Our osteopath uses a wide range of techniques to suit the individual patient’s needs, from the more traditional osteopathic approaches using gentle but specific massage techniques, articulation (movement) of joints and manipulative techniques, to more subtle techniques such as cranial osteopathy and functional technique. Our osteopaths are all highly trained and will use the best approach for you.
The best way to ease acute (recent onset) soft tissue pain and/or swelling is to apply an ice pack or a packet of frozen peas to the affected area for 10-20 minutes – but do not place ice directly on the skin as it can cause an ice burn. Reapply the ice pack every hour or so if needed. This is also a very useful self-treatment if you experience post-treatment soreness.
Chronic pain may benefit from gentle massage with a healing gel such as Biofreeze, while some people find relief from a hot bath followed by the application of an icepack. You may benefit from anti-inflammatory/painkiller medication such as paracetamol or ibuprofen, but always talk to your pharmacist if you need advice.
The exercises are offered as part of your rehabilitation programme, initially aimed at stretching out tight muscles. Once the muscles are relaxed, you will be given strengthening exercises that will significantly reduce the chance of recurrence of your injury. If you have forgotten how to do the exercises or are having doubts about their effectiveness, please call us on 01536 390868 and we will answer your questions.
By inserting very fine needles into various points on the skin, acupuncture can stimulate the body’s own healing response and help to restore its natural balance. Treatment has also been shown to cause the release of the body’s natural pain killers.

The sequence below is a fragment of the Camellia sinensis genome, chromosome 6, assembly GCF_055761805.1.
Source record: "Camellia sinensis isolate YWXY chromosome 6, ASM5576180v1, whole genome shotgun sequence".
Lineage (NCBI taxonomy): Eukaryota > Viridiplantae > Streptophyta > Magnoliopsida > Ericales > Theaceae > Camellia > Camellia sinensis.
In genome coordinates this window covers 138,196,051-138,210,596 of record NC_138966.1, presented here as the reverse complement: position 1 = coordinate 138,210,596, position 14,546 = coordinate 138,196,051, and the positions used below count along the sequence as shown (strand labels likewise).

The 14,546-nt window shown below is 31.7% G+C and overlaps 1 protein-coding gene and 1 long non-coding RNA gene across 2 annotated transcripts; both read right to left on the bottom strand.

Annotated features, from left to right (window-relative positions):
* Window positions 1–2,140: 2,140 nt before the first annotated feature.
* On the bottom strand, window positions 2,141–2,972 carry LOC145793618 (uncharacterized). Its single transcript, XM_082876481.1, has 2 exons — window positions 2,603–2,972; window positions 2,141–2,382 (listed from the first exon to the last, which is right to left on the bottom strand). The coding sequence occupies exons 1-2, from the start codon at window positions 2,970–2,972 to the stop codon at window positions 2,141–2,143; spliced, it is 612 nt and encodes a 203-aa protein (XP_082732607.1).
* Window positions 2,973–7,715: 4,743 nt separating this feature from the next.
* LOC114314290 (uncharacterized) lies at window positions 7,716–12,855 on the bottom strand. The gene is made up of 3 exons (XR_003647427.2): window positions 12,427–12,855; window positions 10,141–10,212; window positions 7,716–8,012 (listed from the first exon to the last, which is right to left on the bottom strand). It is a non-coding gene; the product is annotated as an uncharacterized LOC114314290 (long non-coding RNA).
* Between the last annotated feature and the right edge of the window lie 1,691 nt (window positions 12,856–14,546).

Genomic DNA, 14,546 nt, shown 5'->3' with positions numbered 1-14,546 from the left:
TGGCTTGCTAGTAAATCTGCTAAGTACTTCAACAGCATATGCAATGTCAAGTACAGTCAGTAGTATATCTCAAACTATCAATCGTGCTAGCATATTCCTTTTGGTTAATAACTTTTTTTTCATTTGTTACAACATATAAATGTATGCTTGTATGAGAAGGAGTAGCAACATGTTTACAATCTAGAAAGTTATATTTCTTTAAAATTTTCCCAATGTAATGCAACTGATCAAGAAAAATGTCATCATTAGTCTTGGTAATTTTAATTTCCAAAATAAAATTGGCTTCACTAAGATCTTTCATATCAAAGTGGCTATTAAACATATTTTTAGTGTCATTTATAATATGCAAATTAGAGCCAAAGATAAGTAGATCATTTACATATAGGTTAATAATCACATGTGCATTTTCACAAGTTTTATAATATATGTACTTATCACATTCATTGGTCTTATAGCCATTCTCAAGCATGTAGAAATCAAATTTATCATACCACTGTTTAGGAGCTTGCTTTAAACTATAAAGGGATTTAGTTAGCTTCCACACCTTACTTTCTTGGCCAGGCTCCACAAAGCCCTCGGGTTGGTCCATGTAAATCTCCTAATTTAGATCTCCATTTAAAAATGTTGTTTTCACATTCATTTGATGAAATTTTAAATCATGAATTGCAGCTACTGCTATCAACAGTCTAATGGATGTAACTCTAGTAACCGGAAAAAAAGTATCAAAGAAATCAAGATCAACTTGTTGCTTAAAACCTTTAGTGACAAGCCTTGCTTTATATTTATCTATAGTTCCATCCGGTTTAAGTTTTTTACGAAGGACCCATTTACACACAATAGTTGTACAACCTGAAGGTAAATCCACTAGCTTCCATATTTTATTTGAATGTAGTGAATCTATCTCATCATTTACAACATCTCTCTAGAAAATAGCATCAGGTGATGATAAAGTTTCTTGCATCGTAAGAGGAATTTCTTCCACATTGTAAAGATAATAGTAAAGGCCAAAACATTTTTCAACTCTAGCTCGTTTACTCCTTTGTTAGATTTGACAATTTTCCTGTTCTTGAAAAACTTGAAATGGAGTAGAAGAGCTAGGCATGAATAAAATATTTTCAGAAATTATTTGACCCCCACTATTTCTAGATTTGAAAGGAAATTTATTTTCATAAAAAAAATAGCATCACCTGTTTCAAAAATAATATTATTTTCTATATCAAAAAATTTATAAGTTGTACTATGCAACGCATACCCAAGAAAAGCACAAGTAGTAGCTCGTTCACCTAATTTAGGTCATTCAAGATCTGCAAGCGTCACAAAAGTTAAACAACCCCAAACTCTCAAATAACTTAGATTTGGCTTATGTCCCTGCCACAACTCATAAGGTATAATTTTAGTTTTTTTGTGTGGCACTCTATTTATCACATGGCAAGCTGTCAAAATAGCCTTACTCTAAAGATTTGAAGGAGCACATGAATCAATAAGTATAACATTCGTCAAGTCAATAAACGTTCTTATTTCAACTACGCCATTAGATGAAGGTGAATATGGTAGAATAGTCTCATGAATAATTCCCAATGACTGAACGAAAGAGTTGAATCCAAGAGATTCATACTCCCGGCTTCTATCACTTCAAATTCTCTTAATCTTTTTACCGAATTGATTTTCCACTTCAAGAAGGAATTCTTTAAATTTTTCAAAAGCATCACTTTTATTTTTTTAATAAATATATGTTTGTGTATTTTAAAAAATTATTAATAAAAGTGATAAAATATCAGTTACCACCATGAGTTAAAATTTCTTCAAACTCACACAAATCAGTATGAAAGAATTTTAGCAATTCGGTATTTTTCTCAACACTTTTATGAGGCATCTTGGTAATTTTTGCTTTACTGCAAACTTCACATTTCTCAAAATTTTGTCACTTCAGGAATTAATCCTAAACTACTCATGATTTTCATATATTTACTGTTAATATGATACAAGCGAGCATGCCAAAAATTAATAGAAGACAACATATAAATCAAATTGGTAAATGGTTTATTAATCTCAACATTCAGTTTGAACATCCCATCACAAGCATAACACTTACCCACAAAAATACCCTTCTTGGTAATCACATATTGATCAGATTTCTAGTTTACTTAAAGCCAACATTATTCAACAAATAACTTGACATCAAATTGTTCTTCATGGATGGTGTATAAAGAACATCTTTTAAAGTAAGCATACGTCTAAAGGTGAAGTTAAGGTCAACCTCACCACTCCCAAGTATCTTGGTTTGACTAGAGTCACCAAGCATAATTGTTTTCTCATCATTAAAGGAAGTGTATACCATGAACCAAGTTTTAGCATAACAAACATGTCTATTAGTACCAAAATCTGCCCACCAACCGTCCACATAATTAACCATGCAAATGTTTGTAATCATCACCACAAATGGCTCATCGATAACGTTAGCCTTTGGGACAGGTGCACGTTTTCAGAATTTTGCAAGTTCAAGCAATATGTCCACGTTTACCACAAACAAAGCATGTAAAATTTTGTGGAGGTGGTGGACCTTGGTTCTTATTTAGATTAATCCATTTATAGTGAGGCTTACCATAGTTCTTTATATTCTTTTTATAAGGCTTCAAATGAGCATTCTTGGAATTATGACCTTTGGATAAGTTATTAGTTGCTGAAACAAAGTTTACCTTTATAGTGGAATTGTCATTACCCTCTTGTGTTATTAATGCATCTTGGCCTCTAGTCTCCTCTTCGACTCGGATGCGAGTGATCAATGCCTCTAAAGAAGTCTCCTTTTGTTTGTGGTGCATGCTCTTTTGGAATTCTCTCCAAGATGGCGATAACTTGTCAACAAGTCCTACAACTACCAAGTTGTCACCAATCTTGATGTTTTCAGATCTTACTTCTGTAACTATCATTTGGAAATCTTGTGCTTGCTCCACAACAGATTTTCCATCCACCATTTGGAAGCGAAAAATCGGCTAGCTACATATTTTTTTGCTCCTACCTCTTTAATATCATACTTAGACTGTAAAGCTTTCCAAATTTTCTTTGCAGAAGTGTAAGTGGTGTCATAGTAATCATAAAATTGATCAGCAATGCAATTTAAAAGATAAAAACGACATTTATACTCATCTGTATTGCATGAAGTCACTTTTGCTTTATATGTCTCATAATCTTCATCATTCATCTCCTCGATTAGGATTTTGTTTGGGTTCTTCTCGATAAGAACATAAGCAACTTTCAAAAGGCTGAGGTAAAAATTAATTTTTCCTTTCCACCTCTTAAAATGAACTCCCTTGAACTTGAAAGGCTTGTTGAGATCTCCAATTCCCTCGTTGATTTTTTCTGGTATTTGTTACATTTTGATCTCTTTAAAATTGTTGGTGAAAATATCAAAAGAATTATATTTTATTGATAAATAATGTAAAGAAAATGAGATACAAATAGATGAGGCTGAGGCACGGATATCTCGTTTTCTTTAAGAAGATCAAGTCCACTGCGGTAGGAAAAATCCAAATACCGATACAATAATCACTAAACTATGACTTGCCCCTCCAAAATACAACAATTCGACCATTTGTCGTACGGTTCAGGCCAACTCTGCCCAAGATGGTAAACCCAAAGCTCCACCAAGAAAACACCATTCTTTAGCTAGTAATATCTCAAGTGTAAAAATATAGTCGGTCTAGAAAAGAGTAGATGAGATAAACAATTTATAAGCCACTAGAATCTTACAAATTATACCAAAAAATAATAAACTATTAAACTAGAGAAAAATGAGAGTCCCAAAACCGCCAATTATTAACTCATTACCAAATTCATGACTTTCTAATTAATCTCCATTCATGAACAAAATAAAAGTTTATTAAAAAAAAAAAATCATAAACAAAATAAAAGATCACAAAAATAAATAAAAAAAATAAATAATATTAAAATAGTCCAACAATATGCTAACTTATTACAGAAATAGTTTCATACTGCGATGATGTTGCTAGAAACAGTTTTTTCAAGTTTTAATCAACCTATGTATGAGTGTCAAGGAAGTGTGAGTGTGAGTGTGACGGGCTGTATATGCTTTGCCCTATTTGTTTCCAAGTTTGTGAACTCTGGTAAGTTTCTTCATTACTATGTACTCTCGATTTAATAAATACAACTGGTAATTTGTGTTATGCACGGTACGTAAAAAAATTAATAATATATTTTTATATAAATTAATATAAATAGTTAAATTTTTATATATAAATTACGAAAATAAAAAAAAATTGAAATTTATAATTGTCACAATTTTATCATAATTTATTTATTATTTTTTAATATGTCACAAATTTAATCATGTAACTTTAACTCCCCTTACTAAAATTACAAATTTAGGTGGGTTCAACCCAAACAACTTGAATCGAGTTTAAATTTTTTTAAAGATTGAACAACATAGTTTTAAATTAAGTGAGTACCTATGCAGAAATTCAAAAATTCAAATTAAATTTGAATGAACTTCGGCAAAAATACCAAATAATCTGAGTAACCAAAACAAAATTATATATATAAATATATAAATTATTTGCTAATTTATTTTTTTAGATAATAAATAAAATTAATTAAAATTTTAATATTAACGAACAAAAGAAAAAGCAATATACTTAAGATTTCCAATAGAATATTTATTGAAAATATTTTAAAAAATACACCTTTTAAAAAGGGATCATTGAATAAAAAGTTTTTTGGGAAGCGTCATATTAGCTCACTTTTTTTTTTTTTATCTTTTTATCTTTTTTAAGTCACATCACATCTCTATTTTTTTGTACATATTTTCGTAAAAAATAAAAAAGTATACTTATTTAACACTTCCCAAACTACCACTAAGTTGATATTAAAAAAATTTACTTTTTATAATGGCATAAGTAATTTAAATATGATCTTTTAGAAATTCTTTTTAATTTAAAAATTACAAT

The very fine needles are inserted for a second or two or left in place for up to 20 minutes, depending on the effect required.
Acupuncture is virtually painless as the needles are much finer than those used in injections. Sometimes patients feel a tingling or electrical sensation although treatment usually leaves patients with a feeling of relaxation and calm.
According to the General Osteopathic Council, patients should reasonably expect the following aspects of care to be provided consistently and to a high degree:
- To be treated with respect
- To be able to ask questions
- For questions to be answered to their satisfaction
- For the osteopath to listen to them
- For the osteopath to be sympathetic towards their problem
- For the osteopath to make them feel at ease
- For the environment to be hygienic and professional
- For the osteopath to examine their specific problem area with her/his hands
- For the osteopath to write down their personal case history
- For the consultation to last at least thirty minutes
- To be given an explanation of the cause of their problem that they were able to
- For their treatment to be value for money
- For manual treatment to be given to the problem area.
The General Osteopathic Council, which regulates osteopathy, has a register that lists osteopaths by name, registration number and location, or patients can all on 020 7357 6655 x242.
Osteopathic practices should be able to provide information about the osteopath, the clinic, what the treatment involves, payment methods and anything you need to know in advance of your first visit.
In the first instance, contact us on 01536 390868 or email firstname.lastname@example.org as patient satisfaction is very important to us. We will do everything we can to ensure you are happy with the service you receive.
The General Osteopathic Council regulates all osteopaths. Click here to visit the complaints section of their website.